Steamboat Springs Work on the multi-year, $23 million redevelopment project at the base of Steamboat Ski Area begins this week, but many of the details - such as agreements with private property owners and a permanent source of maintenance funding - have yet to be finalized, or figured out at all.
"Do we have anything in writing today? No, we do not," redevelopment coordinator Joe Kracum said Friday. "Right now, we're kind of stabbing in the dark."
He made those comments to a roomful of base area property owners and city officials during a meeting of the Urban Renewal Area Advisory Committee in Centennial Hall. The committee oversees the base area redevelopment and makes recommendations to the Steamboat Springs City Council, which acts as the Steamboat Springs Redevelopment Authority when dealing with base area redevelopment issues.
Kracum was referring to a lack of formalized, written agreements with private property owners at the base area. Such agreements would transfer easement rights to the city and allow infrastructure improvements and public use of areas currently owned by groups such as Ski Time Square Enterprises, Steamboat Ski and Resort Corp., Torian Plum Plaza property owners and Mount Werner Lodge.
While most of the construction planned for this summer will occur on public property, Kracum acknowledged there are four "slivers" of work that encroach on private land. For example, a new roundabout on Ski Time Square Drive, near Steamboat Trading Co. and The Tugboat Grill & Pub, requires construction on private land, as does a sidewalk planned from the roundabout to the Gondola Transit Center. Mount Werner Lodge and Ski Time Square Enterprises own land that will be impacted by construction this year.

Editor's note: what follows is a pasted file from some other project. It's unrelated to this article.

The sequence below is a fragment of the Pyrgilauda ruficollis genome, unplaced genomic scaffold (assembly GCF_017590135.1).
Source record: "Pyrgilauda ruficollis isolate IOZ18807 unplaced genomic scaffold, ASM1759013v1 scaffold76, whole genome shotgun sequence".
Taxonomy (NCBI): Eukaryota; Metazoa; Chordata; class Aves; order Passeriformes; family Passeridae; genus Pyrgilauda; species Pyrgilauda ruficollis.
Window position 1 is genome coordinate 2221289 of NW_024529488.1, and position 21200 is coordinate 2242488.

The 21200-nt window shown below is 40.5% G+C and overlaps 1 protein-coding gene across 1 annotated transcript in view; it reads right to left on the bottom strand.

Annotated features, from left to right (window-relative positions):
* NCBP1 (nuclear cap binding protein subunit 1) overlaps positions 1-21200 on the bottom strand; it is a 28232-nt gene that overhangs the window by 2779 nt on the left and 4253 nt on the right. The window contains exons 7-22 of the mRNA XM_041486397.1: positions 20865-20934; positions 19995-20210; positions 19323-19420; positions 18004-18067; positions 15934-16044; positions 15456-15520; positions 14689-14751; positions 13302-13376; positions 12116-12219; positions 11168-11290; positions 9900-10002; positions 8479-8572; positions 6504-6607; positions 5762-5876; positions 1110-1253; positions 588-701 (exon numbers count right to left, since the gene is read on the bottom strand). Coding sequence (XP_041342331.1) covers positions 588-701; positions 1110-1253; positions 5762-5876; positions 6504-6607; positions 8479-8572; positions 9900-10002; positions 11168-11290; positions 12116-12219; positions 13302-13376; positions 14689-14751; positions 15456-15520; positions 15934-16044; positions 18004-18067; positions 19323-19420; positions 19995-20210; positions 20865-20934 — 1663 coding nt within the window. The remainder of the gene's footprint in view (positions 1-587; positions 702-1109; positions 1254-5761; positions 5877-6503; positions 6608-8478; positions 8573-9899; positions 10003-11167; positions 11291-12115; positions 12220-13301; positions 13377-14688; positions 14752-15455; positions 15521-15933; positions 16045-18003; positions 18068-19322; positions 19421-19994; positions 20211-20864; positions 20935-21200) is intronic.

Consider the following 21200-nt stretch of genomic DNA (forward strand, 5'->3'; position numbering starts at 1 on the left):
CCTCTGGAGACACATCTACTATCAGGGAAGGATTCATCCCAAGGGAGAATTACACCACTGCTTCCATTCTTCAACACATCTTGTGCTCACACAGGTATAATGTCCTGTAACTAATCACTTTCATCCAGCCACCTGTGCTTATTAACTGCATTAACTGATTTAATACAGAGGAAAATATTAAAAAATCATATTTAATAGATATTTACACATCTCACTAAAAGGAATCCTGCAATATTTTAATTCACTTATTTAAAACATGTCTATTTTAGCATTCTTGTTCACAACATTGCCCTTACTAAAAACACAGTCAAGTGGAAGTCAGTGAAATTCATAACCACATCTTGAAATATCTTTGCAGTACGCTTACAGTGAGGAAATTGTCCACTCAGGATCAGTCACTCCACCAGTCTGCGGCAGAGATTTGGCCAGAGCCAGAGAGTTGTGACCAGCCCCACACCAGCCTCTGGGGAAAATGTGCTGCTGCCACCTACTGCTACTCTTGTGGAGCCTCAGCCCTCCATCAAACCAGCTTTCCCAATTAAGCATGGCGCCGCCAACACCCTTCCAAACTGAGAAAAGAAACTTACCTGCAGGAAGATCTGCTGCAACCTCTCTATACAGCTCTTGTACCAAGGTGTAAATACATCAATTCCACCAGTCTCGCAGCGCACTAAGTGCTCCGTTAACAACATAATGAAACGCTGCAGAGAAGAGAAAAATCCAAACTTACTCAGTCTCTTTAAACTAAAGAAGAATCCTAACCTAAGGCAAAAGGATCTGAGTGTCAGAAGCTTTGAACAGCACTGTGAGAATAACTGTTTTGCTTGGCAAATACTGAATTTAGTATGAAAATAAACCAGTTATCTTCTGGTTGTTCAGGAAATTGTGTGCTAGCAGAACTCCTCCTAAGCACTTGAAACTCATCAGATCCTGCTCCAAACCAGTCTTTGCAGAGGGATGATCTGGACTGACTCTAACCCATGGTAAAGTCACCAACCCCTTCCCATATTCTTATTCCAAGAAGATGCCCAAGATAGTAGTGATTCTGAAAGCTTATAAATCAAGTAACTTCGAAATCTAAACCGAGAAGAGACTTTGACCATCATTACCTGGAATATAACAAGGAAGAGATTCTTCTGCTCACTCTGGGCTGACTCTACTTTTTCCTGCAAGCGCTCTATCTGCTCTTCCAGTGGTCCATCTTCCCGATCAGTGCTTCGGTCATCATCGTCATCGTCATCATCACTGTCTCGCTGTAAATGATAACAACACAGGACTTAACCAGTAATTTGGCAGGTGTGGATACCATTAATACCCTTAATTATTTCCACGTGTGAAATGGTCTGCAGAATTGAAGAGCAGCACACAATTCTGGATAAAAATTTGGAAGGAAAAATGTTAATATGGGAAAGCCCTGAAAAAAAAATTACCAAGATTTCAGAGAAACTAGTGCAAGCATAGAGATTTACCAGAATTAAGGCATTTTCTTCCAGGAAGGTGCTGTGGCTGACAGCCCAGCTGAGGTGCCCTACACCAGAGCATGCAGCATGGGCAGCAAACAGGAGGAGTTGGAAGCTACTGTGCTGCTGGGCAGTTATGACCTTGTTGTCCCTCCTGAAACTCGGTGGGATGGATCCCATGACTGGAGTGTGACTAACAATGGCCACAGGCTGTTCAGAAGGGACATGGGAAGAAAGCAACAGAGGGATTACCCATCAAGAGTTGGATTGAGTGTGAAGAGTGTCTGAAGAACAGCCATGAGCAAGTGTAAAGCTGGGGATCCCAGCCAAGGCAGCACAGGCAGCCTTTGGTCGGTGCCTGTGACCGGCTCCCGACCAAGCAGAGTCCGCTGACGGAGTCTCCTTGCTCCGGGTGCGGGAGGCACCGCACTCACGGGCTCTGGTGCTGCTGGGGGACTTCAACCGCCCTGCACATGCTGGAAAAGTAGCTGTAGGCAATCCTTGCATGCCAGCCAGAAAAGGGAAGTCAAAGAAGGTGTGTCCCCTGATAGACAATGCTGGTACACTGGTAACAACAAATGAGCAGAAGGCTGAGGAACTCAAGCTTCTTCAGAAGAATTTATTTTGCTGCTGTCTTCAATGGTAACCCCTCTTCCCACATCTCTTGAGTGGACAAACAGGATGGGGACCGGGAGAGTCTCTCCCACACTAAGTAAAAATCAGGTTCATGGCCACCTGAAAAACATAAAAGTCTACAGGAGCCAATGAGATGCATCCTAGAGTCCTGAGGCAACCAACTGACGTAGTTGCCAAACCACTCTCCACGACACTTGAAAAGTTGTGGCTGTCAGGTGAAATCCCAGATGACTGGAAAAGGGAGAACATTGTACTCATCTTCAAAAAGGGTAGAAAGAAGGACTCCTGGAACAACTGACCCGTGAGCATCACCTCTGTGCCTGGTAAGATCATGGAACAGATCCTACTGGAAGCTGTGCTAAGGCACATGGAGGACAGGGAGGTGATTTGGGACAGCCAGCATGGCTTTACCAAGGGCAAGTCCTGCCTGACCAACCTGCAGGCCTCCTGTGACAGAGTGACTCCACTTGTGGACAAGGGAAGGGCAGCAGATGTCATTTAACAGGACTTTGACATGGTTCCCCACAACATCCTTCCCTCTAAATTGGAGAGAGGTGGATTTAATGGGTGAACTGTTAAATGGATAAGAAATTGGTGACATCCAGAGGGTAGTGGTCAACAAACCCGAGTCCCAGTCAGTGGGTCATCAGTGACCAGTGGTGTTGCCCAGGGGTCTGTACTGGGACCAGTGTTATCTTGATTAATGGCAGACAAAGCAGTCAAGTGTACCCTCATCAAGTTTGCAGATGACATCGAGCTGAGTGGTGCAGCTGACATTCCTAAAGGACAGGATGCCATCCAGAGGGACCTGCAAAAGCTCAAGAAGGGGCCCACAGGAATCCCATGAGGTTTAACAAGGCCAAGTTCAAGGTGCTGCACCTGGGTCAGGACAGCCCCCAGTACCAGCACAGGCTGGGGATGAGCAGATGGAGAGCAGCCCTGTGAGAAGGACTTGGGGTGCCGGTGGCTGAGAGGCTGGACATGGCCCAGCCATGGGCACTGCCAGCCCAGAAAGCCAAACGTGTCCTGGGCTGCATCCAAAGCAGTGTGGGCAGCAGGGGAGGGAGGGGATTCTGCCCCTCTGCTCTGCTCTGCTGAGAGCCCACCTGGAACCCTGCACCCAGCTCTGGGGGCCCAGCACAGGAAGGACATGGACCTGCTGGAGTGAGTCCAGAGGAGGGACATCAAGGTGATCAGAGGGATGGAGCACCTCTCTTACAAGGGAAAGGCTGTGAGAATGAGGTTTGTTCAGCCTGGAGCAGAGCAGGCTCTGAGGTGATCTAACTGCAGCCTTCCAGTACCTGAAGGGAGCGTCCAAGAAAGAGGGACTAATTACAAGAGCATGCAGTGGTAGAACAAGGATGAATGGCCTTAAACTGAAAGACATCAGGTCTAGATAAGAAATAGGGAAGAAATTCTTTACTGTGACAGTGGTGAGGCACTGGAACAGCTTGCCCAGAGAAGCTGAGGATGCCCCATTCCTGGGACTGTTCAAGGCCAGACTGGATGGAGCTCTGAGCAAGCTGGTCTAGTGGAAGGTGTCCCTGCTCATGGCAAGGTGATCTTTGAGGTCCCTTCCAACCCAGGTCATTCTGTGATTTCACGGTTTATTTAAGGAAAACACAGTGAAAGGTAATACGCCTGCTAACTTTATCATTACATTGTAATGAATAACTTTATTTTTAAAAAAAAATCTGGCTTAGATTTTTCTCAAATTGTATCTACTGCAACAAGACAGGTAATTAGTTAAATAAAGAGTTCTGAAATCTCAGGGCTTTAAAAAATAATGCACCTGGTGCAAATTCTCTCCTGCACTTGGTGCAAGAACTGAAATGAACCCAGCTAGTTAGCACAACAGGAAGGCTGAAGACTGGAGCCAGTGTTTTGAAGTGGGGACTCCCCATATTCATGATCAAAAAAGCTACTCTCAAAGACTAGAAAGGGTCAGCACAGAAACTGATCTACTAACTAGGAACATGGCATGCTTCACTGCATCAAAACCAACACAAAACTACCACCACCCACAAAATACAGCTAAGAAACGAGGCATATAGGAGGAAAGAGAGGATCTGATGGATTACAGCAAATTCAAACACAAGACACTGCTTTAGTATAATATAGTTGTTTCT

The new roundabout is the central piece of 2007 redevelopment at the base area.
Also, Ski Time Square Enterprises is selling base area properties such as the Sheraton Steamboat Resort, further adding to the logistical challenges of construction.
Kracum said Friday that while the easement contracts are not finalized. "Permission" and "agreements" are in place with property owners.
"Call it what you like," Kracum said.
Mount Werner Lodge owner Jack Ferguson is a co-chairman of URAAC and is supportive of the redevelopment plans.
Brent Lloyd of the Denver consulting firm Wenk Associates said the easement contracts could soon be complete.
"I think it's just a matter of signing on the dotted line, and I think we're close to that," Lloyd said.
Kracum is an independent contractor who previously has worked on redevelopment projects at Vail and Beaver Creek, in addition to numerous large-scale construction and engineering projects across western Colorado.
He said work on utility improvements at the base area will begin Tuesday.
Despite strong direction from the City Council, base area planners have yet to establish a permanent source of funding for future operations and maintenance costs created by redevelopment projects.
At a meeting Tuesday night, Kracum said, council members clearly reiterated their position that "construction documents will not be produced for construction on private property until a permanent mechanism is in place for O & M funding."
An attempt to place a base area taxation district on the November 2006 ballot failed last fall. Such a district, known as a general improvement district, would provide permanent O & M funding and is an option still under consideration - and debate - by URAAC.
"I strongly believe a general improvement district will never pass," Torian Plum property owner David Baldinger Jr. said Friday.